Just a few months ago, Zillow’s future seemed shaky, after the company announced it was shuttering its $1 billion iBuying program, through which it had overpaid for tens of thousands of houses. (The company had changed its algorithm, overestimating appreciation and winning bidding wars at a time when the market was cooling, sticking it with a glut of inventory it couldn’t make a profit on.) Zillow laid off 25 percent of its workforce, said it expected to see a total write-down of more than $540 million, and started looking for institutional buyers to off-load the tens of thousands of homes it owned. The share price plummeted 50 percent.
But as it turns out, it’s really hard to screw up in this real-estate market. On Thursday, Zillow announced that revenues in the fourth quarter were much higher than expected — $3.88 billion, nearly a billion more than analysts’ estimate — causing the company’s share price to bounce back by 13 percent. (Zillow also announced plans to build a “housing super app,” which may have encouraged investors as well, vague though it sounds.) The company’s better-than-expected performance was largely thanks to its homes division, perhaps the most visible portion of the company, the one that helps customers list properties (as well as including the iBuying program); it “marked an 11-fold rise in revenue as Zillow managed to sell inventory faster and at better prices” than expected, despite Omicron-related setbacks, Reuters reported.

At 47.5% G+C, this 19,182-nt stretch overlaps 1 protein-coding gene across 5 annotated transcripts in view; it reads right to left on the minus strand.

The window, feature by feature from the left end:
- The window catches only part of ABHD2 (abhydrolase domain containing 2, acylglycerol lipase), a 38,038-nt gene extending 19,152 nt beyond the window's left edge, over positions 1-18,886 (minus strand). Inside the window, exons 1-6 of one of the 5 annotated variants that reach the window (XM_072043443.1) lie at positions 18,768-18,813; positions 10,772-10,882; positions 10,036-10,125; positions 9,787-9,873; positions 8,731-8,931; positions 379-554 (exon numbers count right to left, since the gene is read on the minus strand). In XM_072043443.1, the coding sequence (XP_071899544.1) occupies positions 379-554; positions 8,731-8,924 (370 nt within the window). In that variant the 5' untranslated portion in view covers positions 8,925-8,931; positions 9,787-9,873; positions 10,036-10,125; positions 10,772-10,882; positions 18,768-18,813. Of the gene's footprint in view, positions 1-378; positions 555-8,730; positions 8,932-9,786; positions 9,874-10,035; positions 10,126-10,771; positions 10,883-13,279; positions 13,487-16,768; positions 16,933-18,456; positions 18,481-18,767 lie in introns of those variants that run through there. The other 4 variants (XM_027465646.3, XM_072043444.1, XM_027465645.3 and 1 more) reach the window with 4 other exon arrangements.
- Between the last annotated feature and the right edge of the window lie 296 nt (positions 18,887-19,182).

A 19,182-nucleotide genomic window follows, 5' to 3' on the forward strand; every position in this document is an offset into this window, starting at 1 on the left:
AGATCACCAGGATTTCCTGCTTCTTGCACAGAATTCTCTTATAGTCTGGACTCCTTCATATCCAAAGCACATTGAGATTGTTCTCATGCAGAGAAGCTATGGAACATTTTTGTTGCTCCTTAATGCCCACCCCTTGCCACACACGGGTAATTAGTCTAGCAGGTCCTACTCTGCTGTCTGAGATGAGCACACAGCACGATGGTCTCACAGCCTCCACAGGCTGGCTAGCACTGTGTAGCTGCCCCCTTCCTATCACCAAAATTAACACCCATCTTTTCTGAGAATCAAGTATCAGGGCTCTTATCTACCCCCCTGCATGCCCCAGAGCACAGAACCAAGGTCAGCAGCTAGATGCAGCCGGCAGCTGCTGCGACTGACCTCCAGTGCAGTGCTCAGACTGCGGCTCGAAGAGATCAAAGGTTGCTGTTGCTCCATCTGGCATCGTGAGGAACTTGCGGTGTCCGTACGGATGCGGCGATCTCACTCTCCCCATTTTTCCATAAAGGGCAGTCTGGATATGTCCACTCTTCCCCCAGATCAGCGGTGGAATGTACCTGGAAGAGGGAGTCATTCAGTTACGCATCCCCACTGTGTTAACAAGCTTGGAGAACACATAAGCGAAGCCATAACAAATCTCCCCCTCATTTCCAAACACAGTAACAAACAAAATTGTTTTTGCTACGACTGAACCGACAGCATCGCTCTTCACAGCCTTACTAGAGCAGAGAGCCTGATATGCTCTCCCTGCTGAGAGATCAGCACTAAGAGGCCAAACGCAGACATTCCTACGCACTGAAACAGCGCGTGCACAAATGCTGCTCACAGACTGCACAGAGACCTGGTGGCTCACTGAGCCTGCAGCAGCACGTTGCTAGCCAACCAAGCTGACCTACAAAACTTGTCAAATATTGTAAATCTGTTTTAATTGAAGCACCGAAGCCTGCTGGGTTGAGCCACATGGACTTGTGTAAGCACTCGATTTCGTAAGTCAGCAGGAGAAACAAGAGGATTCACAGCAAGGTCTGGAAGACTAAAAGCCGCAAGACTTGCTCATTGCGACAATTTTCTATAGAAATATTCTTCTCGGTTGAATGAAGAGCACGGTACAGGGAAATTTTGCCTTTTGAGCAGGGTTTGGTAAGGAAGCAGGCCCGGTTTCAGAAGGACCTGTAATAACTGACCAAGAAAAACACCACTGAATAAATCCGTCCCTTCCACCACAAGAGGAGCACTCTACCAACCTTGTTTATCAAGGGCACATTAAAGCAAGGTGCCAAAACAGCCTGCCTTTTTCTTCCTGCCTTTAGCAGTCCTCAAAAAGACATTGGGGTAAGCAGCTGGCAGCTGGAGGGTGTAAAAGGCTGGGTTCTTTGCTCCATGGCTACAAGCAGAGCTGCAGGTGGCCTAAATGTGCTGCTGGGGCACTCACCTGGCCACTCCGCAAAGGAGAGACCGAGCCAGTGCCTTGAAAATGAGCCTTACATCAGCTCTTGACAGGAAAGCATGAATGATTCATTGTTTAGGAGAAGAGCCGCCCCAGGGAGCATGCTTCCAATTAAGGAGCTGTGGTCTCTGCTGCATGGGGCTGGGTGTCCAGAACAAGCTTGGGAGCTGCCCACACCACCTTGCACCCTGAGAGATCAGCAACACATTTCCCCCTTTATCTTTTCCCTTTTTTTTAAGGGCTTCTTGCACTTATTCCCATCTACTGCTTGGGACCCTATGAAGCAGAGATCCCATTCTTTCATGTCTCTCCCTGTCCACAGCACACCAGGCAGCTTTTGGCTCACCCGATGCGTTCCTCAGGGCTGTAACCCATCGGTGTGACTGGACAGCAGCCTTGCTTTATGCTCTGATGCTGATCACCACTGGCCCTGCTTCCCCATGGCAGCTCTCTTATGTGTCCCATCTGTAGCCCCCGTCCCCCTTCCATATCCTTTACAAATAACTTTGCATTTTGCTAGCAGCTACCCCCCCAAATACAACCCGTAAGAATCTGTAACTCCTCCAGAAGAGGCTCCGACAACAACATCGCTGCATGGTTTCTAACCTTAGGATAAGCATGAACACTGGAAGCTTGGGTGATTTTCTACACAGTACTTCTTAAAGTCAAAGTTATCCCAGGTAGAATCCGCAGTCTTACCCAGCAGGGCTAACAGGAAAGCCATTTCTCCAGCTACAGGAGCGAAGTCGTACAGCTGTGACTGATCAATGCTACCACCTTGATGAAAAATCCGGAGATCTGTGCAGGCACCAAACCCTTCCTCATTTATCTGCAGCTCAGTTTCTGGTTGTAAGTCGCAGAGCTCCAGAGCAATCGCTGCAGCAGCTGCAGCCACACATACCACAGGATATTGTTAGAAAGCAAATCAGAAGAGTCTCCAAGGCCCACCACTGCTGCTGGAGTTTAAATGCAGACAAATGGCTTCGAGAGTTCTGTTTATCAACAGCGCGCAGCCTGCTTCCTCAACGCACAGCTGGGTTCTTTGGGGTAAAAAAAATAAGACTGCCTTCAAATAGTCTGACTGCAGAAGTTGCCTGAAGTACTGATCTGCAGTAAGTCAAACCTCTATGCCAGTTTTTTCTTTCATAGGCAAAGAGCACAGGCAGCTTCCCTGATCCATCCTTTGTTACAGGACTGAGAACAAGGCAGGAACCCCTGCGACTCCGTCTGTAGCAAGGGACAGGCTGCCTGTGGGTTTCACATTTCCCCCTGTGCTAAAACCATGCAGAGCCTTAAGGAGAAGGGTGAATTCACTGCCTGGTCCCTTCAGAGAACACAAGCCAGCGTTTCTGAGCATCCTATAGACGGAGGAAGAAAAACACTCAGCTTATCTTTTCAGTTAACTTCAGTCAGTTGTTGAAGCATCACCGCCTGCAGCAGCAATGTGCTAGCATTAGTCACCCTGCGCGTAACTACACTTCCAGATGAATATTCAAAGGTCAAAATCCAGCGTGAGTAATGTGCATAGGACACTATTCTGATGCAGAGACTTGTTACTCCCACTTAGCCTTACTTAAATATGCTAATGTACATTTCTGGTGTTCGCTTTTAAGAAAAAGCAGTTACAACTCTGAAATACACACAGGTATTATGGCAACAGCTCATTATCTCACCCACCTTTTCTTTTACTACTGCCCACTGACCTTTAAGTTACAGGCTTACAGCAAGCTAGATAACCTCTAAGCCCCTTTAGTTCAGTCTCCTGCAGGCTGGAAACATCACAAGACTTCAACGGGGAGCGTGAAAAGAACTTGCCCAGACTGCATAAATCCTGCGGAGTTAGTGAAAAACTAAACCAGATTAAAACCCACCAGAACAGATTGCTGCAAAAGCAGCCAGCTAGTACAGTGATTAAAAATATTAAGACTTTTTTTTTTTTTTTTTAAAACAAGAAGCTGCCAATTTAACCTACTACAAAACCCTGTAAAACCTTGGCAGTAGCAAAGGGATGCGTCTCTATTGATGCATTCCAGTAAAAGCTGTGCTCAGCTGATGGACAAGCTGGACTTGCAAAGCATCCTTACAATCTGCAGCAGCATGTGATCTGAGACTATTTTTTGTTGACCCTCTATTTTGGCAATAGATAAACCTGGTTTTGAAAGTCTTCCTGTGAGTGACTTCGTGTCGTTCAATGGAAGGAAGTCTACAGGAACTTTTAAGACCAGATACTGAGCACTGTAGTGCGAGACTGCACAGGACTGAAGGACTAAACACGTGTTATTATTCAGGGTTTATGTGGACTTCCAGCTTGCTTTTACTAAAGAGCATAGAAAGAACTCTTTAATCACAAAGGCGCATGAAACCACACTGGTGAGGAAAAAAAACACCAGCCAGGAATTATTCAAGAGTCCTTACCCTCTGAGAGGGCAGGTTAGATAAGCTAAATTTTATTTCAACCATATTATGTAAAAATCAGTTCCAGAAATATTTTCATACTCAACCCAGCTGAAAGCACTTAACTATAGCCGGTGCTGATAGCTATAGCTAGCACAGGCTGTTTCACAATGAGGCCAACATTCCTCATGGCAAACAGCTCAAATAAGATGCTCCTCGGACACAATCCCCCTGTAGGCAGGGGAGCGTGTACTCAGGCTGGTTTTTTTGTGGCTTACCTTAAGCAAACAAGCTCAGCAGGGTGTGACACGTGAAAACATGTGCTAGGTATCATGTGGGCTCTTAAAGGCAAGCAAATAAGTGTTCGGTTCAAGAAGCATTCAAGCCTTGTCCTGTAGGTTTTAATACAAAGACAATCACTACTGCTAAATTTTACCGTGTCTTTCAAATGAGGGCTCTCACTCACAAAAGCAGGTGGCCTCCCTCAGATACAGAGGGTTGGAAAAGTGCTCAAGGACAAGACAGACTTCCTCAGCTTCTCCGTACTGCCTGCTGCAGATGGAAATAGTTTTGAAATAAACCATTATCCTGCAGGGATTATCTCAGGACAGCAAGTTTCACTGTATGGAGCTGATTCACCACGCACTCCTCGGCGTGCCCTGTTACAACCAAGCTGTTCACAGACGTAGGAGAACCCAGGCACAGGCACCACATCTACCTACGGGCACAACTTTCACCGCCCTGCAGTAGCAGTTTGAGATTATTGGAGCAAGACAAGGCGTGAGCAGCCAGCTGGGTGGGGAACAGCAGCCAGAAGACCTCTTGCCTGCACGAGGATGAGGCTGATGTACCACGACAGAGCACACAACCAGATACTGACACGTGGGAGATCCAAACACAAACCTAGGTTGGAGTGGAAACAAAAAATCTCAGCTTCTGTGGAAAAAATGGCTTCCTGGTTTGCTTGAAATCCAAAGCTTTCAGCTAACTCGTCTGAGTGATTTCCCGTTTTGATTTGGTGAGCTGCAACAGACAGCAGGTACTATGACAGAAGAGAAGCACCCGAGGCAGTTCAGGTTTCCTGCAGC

Not so surprising, as U.S. home prices went up 19 percent in 2021 — and in some places much more than that (32.2 percent in Idaho, 29.5 percent in Arizona). And unlike 2006, which was the height of the last bubble, there are no signs that the market is going to go bust this time around. Limited supply and buyers with strong credit taking out conventional loans and making 20 percent down payments (if they take out mortgages at all; many are just paying cash) mean that housing prices aren’t likely to fall. In fact, they will probably go up even more.
All of which explains why Zillow hasn’t had much trouble off-loading its portfolio: Last week, Bloomberg reported that Pretium Partners, the second-largest single-family landlord in the U.S., had plans to buy 1,200 homes from the company for $450 million. (Pretium already purchased 2,000 homes from Zillow as part of a separate deal.) Zillow also sold more than 8,300 homes to regular home buyers and investors in the fourth quarter — more than expected — and its expected write-down has dropped to $405 million.
Zillow’s decision to tweak its algorithm to be more aggressive this summer may not have been, as it turns out, totally wrong-footed. It was just a little too aggressive for a business dependent on flipping properties fast. Overpaying, after all, is really only a problem if you have to sell before the market catches up. And lately, it’s been catching up very quickly.